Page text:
Why does xylitol kill dogs?

Xylitol is considered to be 100 times more lethal to dogs than chocolate and force a dog into hypoglycemic seizures in as little as 10 minutes after eating.

Two pieces of sugar-free gum are estimated to be enough to send a dog into xylitol poisoning convulsions.

Immediately after consumption, xylitol confuses the dog’s pancreas into storing insulin, which removes the necessary sugar from the bloodstream. The dog will become instantly weak with seizures and tremors beginning as quickly as 10 minutes after eating.

Immediate indications of xylitol poisoning include vomiting, diarrhea, and lack of coordination. The dog may quickly deteriorate into uncontrollable tremors or seizures within minutes so quick action is needed to save your friend.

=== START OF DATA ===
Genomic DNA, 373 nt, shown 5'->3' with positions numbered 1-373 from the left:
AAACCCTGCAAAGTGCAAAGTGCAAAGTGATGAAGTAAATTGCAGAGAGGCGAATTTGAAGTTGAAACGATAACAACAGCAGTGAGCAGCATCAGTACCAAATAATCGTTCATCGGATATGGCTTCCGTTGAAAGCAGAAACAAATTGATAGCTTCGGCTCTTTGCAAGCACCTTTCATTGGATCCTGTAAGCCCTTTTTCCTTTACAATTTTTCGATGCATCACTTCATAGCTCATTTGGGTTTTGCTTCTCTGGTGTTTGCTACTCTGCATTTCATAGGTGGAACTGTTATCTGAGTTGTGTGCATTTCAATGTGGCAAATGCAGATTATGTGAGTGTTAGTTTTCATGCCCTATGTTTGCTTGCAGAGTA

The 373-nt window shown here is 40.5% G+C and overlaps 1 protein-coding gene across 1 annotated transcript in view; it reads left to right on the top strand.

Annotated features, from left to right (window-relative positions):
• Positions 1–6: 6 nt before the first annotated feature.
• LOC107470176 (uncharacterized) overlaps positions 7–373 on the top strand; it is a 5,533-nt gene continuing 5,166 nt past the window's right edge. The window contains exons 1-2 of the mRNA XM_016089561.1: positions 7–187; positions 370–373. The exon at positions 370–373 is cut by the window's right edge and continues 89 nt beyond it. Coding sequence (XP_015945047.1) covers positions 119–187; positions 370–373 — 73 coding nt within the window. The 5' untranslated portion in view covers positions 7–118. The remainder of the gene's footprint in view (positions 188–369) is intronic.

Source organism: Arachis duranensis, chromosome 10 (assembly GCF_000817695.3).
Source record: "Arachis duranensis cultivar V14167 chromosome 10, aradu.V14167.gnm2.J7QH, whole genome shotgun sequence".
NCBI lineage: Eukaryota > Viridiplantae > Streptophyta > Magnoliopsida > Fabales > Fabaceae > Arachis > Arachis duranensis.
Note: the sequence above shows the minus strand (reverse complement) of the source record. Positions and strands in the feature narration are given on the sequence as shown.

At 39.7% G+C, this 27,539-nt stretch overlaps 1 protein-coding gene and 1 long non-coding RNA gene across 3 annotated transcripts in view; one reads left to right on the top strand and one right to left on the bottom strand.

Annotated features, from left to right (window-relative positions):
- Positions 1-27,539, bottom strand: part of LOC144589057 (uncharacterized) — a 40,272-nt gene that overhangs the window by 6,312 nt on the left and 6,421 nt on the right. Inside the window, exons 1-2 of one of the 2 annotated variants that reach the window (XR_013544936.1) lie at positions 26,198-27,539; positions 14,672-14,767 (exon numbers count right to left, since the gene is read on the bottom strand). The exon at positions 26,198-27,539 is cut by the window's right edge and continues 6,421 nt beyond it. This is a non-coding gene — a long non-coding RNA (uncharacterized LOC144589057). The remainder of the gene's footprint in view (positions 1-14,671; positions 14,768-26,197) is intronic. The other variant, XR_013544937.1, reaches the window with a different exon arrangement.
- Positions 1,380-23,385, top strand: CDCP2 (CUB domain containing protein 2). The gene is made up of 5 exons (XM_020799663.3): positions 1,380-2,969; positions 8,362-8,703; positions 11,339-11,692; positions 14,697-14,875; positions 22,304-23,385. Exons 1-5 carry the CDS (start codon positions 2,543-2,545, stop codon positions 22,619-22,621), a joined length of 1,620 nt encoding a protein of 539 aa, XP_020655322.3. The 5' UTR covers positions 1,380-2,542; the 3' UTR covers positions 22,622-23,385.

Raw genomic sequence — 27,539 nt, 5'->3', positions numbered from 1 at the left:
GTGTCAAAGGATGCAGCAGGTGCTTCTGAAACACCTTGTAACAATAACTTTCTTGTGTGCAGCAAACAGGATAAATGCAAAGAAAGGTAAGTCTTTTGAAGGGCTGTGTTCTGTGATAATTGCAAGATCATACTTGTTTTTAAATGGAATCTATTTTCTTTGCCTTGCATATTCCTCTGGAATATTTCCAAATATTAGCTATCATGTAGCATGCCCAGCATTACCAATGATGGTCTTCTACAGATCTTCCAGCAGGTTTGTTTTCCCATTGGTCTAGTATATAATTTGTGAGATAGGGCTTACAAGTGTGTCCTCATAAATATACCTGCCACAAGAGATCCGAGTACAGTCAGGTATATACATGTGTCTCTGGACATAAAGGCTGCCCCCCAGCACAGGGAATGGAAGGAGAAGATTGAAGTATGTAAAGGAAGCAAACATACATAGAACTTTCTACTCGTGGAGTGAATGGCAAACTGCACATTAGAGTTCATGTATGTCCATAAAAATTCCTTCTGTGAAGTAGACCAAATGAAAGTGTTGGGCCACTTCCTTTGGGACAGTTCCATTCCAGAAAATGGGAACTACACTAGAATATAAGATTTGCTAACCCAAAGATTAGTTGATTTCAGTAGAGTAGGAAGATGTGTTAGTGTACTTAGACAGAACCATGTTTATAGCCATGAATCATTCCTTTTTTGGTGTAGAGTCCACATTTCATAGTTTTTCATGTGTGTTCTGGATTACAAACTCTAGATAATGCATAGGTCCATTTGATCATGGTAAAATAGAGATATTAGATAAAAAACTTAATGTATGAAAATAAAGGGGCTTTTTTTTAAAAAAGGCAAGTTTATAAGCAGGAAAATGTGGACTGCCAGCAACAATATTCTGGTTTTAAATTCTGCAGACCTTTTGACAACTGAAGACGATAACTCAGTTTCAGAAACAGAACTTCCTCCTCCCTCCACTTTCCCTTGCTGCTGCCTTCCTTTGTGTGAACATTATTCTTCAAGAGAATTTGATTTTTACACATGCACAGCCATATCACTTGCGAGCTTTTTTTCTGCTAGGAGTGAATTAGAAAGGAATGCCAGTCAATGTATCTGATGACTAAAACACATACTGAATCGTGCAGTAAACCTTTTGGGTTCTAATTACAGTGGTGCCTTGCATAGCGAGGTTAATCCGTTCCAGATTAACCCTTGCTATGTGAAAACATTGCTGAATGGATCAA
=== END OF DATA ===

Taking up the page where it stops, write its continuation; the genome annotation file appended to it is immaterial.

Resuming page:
Toxic to dogs, xylitol has become an increasingly common ingredient in sugar-free products that are mass-produced by large companies. Sugar-free peanut butter, chewing gum, breath mints, candy, baked goods, and many more foods we eat every day are created using xylitol as a cheap substitute for sugar.

Thousands of dogs get sick every year from xylitol poisoning, many of them dying in less than two hours of eating xylitol.

If you think your dog has eaten any candy, gum, or foods with xylitol, contact your veterinarian immediately.

The Pet Poison Hotline number is: 855-764-7661

How to prevent xylitol poisoning:

  1. Read ingredients of anything you feed your dog, especially sugar-free peanut butter
  2. Keep all gum, candy, and mints out of reach of your dog (close backpacks and purses)
  3. Have the phone number for your vet in a place you can quickly find it


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